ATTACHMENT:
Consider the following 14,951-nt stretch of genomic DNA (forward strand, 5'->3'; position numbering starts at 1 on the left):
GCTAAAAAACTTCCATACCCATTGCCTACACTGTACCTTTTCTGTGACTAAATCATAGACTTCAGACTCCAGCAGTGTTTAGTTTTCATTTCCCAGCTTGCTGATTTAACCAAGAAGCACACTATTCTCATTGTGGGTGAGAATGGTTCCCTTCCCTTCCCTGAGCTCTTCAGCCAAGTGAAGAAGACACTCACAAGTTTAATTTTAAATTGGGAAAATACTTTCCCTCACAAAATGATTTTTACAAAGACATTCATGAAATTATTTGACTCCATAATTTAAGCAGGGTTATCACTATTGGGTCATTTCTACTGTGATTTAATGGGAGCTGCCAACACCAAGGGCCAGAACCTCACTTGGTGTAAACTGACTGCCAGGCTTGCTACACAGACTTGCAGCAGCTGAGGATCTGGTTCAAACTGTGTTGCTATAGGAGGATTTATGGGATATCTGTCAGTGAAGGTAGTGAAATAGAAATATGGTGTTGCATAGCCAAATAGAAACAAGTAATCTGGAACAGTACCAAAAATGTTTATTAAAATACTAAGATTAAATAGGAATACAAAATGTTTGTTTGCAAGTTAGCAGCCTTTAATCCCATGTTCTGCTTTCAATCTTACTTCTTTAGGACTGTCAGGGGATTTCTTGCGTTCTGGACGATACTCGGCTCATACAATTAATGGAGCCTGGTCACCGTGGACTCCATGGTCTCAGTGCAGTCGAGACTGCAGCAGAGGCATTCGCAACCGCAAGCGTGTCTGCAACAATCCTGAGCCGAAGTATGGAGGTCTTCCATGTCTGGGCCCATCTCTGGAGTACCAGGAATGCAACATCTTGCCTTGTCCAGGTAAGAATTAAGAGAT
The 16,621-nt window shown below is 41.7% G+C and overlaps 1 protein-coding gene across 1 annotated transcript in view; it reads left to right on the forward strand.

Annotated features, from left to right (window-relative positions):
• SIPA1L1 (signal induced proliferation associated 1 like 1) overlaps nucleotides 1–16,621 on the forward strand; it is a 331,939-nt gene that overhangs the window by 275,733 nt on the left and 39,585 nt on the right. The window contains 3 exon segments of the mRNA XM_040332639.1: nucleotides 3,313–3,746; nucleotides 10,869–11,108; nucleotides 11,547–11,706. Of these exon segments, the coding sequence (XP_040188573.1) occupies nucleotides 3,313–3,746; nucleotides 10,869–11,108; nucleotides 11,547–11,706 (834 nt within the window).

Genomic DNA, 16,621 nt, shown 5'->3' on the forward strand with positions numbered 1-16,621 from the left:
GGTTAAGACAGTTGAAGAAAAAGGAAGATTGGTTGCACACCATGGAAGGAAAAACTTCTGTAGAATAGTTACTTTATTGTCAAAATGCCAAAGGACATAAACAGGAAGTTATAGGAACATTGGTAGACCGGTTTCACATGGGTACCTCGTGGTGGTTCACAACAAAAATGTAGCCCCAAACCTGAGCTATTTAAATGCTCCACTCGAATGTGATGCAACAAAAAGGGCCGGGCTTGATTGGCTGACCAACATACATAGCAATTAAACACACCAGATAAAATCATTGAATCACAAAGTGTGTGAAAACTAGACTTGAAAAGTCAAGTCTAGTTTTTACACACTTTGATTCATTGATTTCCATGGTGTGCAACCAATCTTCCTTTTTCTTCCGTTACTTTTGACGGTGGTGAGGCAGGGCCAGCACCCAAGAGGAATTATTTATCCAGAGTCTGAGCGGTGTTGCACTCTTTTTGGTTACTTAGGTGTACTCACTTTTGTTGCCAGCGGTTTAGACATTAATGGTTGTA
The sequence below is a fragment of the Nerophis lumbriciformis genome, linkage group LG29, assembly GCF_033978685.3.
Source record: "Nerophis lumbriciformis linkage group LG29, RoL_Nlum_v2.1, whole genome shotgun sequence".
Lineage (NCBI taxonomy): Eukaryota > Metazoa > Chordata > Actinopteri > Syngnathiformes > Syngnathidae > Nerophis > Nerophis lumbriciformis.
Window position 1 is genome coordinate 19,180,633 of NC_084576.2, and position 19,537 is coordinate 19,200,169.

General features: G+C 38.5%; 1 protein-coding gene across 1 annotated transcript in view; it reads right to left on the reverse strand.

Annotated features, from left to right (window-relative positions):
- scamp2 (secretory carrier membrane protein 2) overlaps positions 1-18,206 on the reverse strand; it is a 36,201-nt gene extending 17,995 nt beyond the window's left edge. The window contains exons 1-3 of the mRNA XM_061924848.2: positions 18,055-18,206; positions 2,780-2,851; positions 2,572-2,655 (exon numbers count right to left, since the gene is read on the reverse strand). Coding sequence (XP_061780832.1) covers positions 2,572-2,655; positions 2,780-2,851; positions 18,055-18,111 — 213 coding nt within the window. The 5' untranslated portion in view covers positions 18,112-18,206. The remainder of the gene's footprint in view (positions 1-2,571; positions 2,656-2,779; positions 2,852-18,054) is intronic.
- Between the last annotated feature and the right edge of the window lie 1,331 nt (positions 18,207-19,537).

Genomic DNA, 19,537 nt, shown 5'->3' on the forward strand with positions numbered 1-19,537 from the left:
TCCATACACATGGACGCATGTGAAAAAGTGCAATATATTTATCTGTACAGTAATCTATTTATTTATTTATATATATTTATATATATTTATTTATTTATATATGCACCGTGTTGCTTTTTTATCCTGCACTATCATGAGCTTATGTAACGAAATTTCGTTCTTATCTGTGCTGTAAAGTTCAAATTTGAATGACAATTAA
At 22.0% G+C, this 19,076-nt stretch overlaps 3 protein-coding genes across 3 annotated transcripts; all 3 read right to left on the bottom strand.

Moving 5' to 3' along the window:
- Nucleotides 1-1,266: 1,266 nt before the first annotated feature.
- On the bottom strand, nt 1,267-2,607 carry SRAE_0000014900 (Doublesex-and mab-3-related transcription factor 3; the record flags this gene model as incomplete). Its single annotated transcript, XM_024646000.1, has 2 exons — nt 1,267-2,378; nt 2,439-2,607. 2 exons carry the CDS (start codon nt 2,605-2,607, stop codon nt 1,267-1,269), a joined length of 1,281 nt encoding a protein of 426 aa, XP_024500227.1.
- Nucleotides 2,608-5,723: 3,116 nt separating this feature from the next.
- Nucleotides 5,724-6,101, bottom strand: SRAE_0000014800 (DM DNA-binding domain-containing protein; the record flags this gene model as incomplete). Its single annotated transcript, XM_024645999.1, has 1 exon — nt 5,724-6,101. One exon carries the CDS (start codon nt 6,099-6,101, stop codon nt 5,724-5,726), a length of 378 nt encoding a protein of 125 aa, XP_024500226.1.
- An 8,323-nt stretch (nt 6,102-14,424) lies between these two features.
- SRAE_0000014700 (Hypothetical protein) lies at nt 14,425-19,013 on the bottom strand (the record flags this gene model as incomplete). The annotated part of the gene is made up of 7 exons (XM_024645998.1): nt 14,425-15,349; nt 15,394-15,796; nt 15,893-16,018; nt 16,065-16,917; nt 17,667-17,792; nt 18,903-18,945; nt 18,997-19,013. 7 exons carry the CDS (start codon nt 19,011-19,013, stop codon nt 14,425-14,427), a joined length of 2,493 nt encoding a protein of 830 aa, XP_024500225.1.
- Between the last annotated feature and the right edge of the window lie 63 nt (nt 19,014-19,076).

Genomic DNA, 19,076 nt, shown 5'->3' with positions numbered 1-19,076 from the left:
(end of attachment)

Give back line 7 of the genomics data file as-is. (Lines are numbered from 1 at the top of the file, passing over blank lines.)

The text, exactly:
GGTTAAGACAGTTGAAGAAAAAGGAAGATTGGTTGCACACCATGGAAGGAAAAACTTCTGTAGAATAGTTACTTTATTGTCAAAATGCCAAAGGACATAAACAGGAAGTTATAGGAACATTGGTAGACCGGTTTCACATGGGTACCTCGTGGTGGTTCACAACAAAAATGTAGCCCCAAACCTGAGCTATTTAAATGCTCCACTCGAATGTGATGCAACAAAAAGGGCCGGGCTTGATTGGCTGACCAACATACATAGCAATTAAACACACCAGATAAAATCATTGAATCACAAAGTGTGTGAAAACTAGACTTGAAAAGTCAAGTCTAGTTTTTACACACTTTGATTCATTGATTTCCATGGTGTGCAACCAATCTTCCTTTTTCTTCCGTTACTTTTGACGGTGGTGAGGCAGGGCCAGCACCCAAGAGGAATTATTTATCCAGAGTCTGAGCGGTGTTGCACTCTTTTTGGTTACTTAGGTGTACTCACTTTTGTTGCCAGCGGTTTAGACATTAATGGTTGTA